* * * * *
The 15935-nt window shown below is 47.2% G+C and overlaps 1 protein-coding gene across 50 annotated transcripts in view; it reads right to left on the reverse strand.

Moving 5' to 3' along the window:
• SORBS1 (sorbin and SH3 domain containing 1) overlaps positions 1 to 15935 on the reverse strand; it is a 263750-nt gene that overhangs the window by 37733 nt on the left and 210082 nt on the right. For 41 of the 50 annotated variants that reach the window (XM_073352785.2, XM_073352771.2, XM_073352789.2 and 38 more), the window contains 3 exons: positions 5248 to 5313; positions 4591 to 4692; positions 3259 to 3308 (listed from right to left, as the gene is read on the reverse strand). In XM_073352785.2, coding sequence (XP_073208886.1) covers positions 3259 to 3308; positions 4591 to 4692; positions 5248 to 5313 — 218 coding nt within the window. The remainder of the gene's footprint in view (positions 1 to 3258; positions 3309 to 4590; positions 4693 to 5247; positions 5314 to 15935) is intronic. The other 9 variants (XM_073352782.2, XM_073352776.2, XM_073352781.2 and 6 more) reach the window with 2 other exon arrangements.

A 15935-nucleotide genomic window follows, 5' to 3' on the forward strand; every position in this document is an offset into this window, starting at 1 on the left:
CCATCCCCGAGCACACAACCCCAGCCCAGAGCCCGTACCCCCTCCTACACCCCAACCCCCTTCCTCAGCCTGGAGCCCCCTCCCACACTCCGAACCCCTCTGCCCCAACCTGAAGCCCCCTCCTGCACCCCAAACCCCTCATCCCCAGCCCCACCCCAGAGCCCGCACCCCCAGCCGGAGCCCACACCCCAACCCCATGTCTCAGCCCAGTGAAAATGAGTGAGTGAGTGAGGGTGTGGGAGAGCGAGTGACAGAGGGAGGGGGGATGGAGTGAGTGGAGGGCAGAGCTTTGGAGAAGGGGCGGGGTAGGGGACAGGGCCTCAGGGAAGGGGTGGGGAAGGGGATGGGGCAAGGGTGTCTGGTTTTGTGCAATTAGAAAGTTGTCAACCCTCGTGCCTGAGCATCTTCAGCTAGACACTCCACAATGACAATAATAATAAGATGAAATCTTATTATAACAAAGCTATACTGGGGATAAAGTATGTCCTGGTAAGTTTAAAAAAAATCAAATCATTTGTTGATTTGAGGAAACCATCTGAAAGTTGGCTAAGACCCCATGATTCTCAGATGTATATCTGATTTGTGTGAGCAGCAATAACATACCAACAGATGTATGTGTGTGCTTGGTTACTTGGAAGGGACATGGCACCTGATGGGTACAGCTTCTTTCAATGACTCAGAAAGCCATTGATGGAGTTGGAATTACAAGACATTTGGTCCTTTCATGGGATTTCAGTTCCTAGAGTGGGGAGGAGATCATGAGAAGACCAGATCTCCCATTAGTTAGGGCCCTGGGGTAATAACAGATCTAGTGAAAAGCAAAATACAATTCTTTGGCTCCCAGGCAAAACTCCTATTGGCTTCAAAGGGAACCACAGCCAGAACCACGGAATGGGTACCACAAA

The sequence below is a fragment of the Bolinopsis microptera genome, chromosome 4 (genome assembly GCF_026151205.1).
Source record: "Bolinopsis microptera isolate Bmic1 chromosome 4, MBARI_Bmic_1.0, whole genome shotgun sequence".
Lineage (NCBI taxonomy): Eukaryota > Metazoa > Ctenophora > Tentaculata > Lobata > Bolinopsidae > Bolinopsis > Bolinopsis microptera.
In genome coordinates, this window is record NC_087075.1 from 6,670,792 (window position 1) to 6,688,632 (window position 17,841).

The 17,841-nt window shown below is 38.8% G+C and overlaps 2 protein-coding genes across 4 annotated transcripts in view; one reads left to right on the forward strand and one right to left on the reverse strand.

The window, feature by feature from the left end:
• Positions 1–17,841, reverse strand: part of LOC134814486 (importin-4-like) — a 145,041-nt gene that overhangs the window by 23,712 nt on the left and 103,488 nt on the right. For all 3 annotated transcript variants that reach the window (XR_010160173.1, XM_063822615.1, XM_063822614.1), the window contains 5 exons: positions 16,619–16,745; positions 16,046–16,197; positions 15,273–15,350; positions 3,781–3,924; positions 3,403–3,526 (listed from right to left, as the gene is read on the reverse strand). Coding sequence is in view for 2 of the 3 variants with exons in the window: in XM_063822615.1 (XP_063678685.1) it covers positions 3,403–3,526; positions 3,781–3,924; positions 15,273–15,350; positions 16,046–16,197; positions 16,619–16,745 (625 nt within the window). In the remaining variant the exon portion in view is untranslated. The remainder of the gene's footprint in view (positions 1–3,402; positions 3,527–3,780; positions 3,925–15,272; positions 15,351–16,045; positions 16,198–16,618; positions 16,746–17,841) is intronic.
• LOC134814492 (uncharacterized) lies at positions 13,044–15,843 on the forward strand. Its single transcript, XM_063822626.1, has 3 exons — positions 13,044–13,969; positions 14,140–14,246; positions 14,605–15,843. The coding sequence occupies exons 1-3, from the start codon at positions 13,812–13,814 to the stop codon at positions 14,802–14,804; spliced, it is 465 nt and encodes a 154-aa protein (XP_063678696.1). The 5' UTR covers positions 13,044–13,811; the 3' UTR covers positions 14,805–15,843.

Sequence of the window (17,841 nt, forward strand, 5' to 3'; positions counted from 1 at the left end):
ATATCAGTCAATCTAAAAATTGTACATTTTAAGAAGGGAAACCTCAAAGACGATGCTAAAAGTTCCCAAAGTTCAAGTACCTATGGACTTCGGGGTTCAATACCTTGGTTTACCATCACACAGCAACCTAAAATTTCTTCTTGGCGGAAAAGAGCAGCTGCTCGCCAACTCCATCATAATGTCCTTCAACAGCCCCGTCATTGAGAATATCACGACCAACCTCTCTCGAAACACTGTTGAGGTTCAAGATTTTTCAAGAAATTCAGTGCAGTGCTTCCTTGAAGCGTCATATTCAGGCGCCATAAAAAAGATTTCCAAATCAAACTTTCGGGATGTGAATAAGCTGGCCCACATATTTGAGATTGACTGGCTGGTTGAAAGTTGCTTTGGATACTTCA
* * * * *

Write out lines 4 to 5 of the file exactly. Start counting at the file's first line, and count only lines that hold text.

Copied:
A 15935-nucleotide genomic window follows, 5' to 3' on the forward strand; every position in this document is an offset into this window, starting at 1 on the left:
CCATCCCCGAGCACACAACCCCAGCCCAGAGCCCGTACCCCCTCCTACACCCCAACCCCCTTCCTCAGCCTGGAGCCCCCTCCCACACTCCGAACCCCTCTGCCCCAACCTGAAGCCCCCTCCTGCACCCCAAACCCCTCATCCCCAGCCCCACCCCAGAGCCCGCACCCCCAGCCGGAGCCCACACCCCAACCCCATGTCTCAGCCCAGTGAAAATGAGTGAGTGAGTGAGGGTGTGGGAGAGCGAGTGACAGAGGGAGGGGGGATGGAGTGAGTGGAGGGCAGAGCTTTGGAGAAGGGGCGGGGTAGGGGACAGGGCCTCAGGGAAGGGGTGGGGAAGGGGATGGGGCAAGGGTGTCTGGTTTTGTGCAATTAGAAAGTTGTCAACCCTCGTGCCTGAGCATCTTCAGCTAGACACTCCACAATGACAATAATAATAAGATGAAATCTTATTATAACAAAGCTATACTGGGGATAAAGTATGTCCTGGTAAGTTTAAAAAAAATCAAATCATTTGTTGATTTGAGGAAACCATCTGAAAGTTGGCTAAGACCCCATGATTCTCAGATGTATATCTGATTTGTGTGAGCAGCAATAACATACCAACAGATGTATGTGTGTGCTTGGTTACTTGGAAGGGACATGGCACCTGATGGGTACAGCTTCTTTCAATGACTCAGAAAGCCATTGATGGAGTTGGAATTACAAGACATTTGGTCCTTTCATGGGATTTCAGTTCCTAGAGTGGGGAGGAGATCATGAGAAGACCAGATCTCCCATTAGTTAGGGCCCTGGGGTAATAACAGATCTAGTGAAAAGCAAAATACAATTCTTTGGCTCCCAGGCAAAACTCCTATTGGCTTCAAAGGGAACCACAGCCAGAACCACGGAATGGGTACCACAAA